Hopefully better (very) late than never, here’s an update of what our Young Naturalists have been up to over the last seven (!) months. It’s going to be long one!
In August the group decided they wanted to have a go at snorkelling in the Dockens Water. We’ve done this before with children on our Wild Days Out holiday activities, but never with the Young Naturalists. After roping in a friend (Ida) as our qualified diver (!) to satisfy our risk assessment needs and meeting Jo prior to the session to check the river was free of any hazardous debris, we were all set to do as much or as little paddling, swimming and snorkelling as we wished.
Ready to snorkel
There was a lot of sticking bottoms up into the air, but a number of faces definitely did get quite wet as we stared closely at the gravel on the river bed:
Getting our faces wet
We explored the river from the bridge by the road crossing to Lapwing and Goosander Hides down to our usual river dipping spot. We did some litter picking along the way:
Litter picking on the way
Generally speaking the river is only ankle deep, but there are some deeper pools to explore and those who wished to managed to do a bit of swimming and snorkelling – we even managed to see some fish!
Ida snorkelling in the Dockens Water
Alex having a swim
Alex was happy to oblige for an underwater photo – he definitely enjoyed himself!
Alex getting ready to take the plunge
Photographing Alex underwater
We also found time to remove some Himalayan Balsam from the edge of the river, definitely easier to do whilst stood in the channel and already wet.
Removing Himalayan Balsam
Removing Himalayan Balsam
Introduced as a garden plant in 1839, Himalayan Balsam is an invasive plant found along river banks and in ditches that prevents native species from growing through its abilities to grow and spread quickly.
After drying off and having our lunch we headed back down to the river, this time to have a go at river dipping. I had borrowed a couple of underwater viewers, which led to a new watch and wait tactic on the edge of a deeper pool. They saw fish using the viewer but I’m not sure it improved their catching abilities!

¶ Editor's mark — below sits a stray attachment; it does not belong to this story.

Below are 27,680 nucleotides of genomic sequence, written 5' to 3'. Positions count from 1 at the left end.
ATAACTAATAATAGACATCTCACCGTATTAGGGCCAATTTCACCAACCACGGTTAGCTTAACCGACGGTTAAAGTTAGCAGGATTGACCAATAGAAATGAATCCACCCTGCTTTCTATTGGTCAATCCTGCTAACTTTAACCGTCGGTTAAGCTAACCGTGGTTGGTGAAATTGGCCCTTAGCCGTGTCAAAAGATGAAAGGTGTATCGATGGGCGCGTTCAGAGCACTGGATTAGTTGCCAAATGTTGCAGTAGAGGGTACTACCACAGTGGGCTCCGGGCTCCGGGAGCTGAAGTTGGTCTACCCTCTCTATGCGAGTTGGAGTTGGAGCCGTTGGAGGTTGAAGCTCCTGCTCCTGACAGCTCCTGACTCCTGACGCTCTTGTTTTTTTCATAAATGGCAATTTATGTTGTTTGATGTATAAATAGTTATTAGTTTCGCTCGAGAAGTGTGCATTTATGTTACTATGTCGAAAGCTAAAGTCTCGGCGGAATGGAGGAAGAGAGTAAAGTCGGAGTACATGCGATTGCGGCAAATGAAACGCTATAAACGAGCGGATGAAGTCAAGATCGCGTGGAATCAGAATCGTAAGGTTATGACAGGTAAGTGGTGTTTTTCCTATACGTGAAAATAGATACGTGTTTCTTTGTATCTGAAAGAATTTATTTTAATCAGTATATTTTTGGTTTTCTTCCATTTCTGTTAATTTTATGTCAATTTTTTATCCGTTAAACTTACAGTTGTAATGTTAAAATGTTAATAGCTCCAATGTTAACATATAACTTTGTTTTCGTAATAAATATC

New way of river dipping
September saw us heading up to the area by Goosander Hide to remove some of the silver birch trees which were encroaching on the open scrub habitat. Putting what we were cutting to good use, we used it to make besom brooms and added the excess to the dead hedge to the left of the hide.
Removing birch trees near Goosander Hide
Besom broom making
Some of the group took their broomsticks home whilst others made them for us to sell for a donation from the Welcome Hut in the run up to Halloween:
Broomsticks for sale
We also went looking for wasp spiders but sadly we were too late in the year and had no luck. We did though find a number of their stripy egg sacs:
Wasp spider egg sac
October’s session didn’t quite go to plan, with strong winds the night before putting paid to my plans for a fungi walk followed by a campfire. We adjusted the session slightly and spent the morning tidying up what storm damage we could and closing off paths as necessary.
We paused to look at the river which was in flood, and Harry made a boat to sail on the water below.
Pausing to look at the Dockens Water
Distracted by the river
After lunch we did head over to the campfire to cook toffee apples. Before lighting the fire, we carefully emptied a sprung mammal trap from the Centre loft, which revealed a wood mouse who was very happy to pose for photos.
Emptying the mammal trap
Photographing the wood mouse
With the campfire lit, we prepped some toasting sticks and cooked our toffee apples:
Preparing toasting sticks
Cooking toffee apples
We also had a rummage under some of the logs and found this juvenile newt, who we popped back carefully after having a good look:
For November’s session the group helped pollard some of the willows growing on the northern side of the reserve, up towards Lapwing Hide, so we had plenty of cuttings to turn into willow wreaths. Once made, the wreaths were sold for a donation from the Welcome Hut in the run up to Christmas, with families and individuals encouraged to enjoy a short walk on the reserve gathering materials (or using cuttings from elsewhere) to decorate them with.
Carrying our willow bundles back to the centre
Willow ready for wreath making
The new growth from the pollards this coming year will provide us with more willow rods next autumn and winter.
After carrying all of our cut material back to the Centre, some of the group had a go at creating and decorating a willow wreath to take home whilst others headed to the bird hides for some bird watching.